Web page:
Pre Turns

Torque Ref Zero Pre-Ref Turns Ref-Max Turns

Figure 32

SHOULDER INDICATING TORQUE / TURN GRAPH


Pre Turns

Torque Ref Zero Pre-Ref Turns Ref-Max Turns

Figure 33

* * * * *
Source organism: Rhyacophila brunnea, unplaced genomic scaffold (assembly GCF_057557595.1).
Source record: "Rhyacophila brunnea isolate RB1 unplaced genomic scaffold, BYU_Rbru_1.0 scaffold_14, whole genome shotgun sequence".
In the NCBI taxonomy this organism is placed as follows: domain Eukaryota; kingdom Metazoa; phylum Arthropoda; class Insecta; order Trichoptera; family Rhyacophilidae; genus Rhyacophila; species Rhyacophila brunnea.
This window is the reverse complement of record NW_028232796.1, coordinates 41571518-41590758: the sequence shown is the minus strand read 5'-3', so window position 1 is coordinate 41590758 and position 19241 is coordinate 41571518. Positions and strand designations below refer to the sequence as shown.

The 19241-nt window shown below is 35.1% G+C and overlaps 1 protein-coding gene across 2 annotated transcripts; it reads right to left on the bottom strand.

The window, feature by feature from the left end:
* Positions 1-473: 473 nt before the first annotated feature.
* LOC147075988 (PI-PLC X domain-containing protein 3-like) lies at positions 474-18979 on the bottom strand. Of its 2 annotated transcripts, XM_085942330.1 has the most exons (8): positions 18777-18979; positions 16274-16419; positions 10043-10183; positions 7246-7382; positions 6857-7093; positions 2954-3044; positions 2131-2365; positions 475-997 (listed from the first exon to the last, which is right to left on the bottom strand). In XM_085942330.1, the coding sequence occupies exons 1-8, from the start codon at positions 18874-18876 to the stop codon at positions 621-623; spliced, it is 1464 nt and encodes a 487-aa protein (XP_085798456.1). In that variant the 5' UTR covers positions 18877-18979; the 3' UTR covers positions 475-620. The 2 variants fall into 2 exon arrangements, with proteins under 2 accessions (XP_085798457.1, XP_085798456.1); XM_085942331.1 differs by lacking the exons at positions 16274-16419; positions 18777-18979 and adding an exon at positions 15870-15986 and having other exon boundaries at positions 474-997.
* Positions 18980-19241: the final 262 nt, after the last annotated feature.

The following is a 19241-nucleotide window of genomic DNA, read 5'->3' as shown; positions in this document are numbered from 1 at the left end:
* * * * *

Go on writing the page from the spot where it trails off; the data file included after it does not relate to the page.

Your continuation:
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Connection Technology 8.2 Proper Data Input In order to successfully run a string of pipe, it is necessary to know the appropriate data on the pipe so that correct torque values etc can be selected. The first step is to examine the pipe on the pipe rack or deck at the rig and if the pipe is new, it should be possible to read the stencil marks, which will indicate the size (OD.), weight, grade and connection type. This will also give information on manufacturer or origin, range (length of pipe) etc. If the stencilled information has disappeared due to usage or rusting, it may be necessary to get this information from the records (paperwork) in the Company Rep or Drilling Engineers office. It is also necessary to know which thread compound will be used and any correction factor associated with it, which may need to be applied when selecting the correct torque. Once we know the connection type, we can refer to the manufacturer's catalogue. Such a catalogue will contain all the most commonly required information on the manufacturer's range of connections (by size and type) and on the pipe body itself (tubing and casing data tables). From these tables, we can obtain the recommended torque for a particular size of connection type in a given weight and grade, basic dimensions (such as pin length, coupling OD etc) and tensile joint efficiency, as well as other parameters we may need to know. When pressure testing, in order to look up test pressures or to check that a requested test pressure is correct (i.e. not likely to burst the pipe) it may be necessary to look up the casing and tubing data tables. These tables contain the pipe strength data, which not only includes test pressures, but also collapse ratings, pipe body yield strengths and other information required by casing/tubing string design engineers.